When I saw the first two kids who
would be competing against my son at a recent martial arts tournament, I felt
sick to my stomach. They were the same size and age as my boy, but they each
had steely eyes and kicked and punched with fierce precision. My son had his
back to me as he watched, but I knew the look on his face. It was the same
slack-jawed pallor on my own face.
By the time it was my son’s turn before the
judges, I could tell the fire in his belly had gone out. His form, while
technically nearly perfect, was lackluster. As the judges raised their
scorecards he was fighting back tears. So was I.
My son and I are both going through
a season where things are difficult — nothing dire, but in many ways, we are both
struggling. He is getting close to the black belt training in his martial arts
class and the coaches are much stricter. Last month, he was turned down the
opportunity to test for his next level. Then there was the tournament I
described earlier. And then, he brought home an F in Algebra (and I’m not
talking about the Asian kind).
I felt like I was getting an F as a
mother. Add that to already feeling like a failure in so many other ways. I am
nowhere near my goal of publishing a book. I worry that I’ll never have a
“real” job again. I’m a half-assed school volunteer. Permission slips stay in
their folders, unsigned, way past their deadlines. My family has been eating
pizza and Panda Express, because I’m too busy to make a home-cooked dinner. I finally
fit into my “skinny” jeans, only to gain the pounds back (nothing to do with
all that pizza, I’m sure). Some days, I feel like throwing in the towel, and curling
up in bed with a bag of salt and vinegar chips.
But I can’t.
I worry that sometimes we do our best, and we still don’t succeed.
I sat on my son’s bed the evening
after he was told he couldn’t test for his next belt. He was furious, demanding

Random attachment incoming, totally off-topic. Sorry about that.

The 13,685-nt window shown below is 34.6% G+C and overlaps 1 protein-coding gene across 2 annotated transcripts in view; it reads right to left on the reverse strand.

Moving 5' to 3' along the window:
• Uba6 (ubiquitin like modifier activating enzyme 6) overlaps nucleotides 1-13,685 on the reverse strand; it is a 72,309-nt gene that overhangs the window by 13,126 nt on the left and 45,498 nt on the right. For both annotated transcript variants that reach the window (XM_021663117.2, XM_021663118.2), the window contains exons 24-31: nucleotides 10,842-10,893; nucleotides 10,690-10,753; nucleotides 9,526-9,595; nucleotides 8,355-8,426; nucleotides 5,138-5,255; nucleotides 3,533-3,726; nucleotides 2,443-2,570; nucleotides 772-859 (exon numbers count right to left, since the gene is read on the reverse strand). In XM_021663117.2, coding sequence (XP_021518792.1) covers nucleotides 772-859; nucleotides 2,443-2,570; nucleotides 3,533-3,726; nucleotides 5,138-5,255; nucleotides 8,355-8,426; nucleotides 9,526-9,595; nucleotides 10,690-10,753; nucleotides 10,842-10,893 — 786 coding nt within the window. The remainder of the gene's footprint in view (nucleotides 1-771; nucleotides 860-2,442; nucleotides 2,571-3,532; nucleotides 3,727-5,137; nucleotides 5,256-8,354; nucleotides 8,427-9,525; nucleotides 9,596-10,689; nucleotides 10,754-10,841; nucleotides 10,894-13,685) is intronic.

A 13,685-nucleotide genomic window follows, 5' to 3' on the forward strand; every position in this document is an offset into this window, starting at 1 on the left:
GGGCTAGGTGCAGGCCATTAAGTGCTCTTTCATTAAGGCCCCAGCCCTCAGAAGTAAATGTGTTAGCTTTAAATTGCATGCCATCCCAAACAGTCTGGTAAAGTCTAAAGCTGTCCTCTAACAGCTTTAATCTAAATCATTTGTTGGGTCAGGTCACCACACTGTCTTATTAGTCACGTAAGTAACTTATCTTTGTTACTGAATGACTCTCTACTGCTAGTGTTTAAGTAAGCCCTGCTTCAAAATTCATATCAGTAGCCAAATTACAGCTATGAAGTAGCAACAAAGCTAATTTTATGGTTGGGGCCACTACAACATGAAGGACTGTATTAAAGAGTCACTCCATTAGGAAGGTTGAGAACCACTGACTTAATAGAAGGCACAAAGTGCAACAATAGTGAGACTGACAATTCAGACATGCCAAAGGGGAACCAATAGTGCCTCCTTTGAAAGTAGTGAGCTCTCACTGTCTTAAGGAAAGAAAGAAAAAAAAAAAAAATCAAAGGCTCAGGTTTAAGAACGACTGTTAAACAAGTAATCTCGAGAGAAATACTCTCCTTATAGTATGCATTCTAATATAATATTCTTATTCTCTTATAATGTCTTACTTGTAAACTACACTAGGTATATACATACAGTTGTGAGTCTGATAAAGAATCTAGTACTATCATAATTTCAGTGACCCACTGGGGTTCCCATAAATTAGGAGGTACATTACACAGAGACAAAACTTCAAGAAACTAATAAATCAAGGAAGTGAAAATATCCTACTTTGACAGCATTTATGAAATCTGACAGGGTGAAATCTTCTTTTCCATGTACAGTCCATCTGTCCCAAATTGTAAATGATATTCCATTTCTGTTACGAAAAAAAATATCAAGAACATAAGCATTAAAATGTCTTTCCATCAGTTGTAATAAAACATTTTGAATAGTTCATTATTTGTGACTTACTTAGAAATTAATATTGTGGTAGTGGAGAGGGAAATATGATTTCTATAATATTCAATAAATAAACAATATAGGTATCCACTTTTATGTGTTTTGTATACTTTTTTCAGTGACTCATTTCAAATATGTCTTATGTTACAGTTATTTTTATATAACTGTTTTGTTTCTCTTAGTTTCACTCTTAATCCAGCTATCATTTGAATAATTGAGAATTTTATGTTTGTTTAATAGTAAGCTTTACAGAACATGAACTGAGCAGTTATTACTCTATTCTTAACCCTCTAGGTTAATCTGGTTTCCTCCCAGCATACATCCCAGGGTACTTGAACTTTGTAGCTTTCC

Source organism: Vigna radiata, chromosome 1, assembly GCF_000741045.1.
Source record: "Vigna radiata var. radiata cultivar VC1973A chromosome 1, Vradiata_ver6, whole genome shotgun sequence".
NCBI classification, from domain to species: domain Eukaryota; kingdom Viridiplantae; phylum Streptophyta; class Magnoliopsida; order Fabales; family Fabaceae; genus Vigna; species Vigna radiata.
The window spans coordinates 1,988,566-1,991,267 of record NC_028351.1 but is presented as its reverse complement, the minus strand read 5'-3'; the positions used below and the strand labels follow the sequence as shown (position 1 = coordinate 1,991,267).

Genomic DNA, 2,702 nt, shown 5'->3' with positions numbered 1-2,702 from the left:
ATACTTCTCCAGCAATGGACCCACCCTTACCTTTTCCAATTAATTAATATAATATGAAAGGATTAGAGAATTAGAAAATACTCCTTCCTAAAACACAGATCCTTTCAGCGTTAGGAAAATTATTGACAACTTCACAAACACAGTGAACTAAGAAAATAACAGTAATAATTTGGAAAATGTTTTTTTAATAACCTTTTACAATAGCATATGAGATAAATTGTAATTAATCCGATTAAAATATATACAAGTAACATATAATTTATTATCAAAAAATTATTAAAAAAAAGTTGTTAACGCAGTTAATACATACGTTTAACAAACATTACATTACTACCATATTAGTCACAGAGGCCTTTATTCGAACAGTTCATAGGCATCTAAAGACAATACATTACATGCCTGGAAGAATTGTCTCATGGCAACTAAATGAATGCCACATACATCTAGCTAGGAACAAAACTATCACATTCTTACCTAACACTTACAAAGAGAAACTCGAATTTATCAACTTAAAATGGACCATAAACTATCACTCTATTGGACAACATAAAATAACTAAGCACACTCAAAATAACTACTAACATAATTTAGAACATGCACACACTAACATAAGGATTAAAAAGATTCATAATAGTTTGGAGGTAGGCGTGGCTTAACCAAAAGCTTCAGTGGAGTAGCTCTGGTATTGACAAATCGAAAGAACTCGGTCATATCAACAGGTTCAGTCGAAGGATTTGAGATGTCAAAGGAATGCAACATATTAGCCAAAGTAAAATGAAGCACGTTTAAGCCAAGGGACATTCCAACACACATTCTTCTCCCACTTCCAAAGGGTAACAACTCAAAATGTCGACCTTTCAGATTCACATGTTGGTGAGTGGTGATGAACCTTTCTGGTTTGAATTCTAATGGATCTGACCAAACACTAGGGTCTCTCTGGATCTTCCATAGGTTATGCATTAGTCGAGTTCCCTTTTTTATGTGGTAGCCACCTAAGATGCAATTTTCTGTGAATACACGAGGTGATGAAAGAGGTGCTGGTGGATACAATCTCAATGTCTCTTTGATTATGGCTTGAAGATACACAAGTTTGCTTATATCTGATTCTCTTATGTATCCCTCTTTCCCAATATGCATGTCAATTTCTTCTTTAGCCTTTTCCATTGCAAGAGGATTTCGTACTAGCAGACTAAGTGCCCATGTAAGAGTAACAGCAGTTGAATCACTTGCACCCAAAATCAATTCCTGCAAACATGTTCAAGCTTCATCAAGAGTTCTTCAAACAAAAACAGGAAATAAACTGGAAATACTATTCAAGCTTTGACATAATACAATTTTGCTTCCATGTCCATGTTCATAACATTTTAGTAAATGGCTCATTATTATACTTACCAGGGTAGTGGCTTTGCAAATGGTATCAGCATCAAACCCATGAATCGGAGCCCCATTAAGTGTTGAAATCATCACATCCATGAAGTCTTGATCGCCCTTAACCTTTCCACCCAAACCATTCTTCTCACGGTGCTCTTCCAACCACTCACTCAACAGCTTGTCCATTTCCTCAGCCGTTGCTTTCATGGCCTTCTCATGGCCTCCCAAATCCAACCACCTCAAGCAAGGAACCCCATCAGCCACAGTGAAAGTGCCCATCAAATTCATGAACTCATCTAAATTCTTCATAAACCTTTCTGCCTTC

that we hold back his younger brother, who had gotten the green light to
advance. I searched for words, asking him if he felt that he had given his full
effort to practicing, telling him that we all have times when we don’t achieve
something we want, and that we need to look deep inside and ask ourselves if we
are doing the best we can to work toward it. Sometimes, we have to ask for
help. Like, take advantage of the free math tutoring after school!
I feel sort of sick to my
stomach, because I worry that I am not a good role model, that I am not doing
the best I can to work toward the things I want most in life. That I get
distracted, maybe not by video games but by things that feel more pressing that
sidetrack me from working toward my own dreams. And then I have another
nagging feeling that makes me even more sick: I worry that sometimes we do our
best, and we still don’t succeed.
Yet, time and again, I sit on the
edge of my son’s bed, giving him these pep talks. He may not feel like it, but
in some ways he is lucky to experience these setbacks at a tender age, when the
consequences aren’t so serious and when his psyche is malleable. In some ways,
I had an easy childhood — earning As in school and doing well at most of my
activities. When I ran into problems in college and as a young adult, I had no
experience of overcoming adversity to draw upon. In the scheme of things, my
son’s struggles and failures are still small potatoes. I know people whose
teens are struggling with big challenges: staying in school, staying out of
jail, that kind of thing.
My son has pulled up his grades and
is pressing onward in martial arts. I don’t know if he’ll earn straight As or
become a black belt. And while it can be painful at times, the bottom line
is that it’s not so much the grade or the achievement that matters, I just hope
he can grow into a more resilient person through the process. And maybe I can,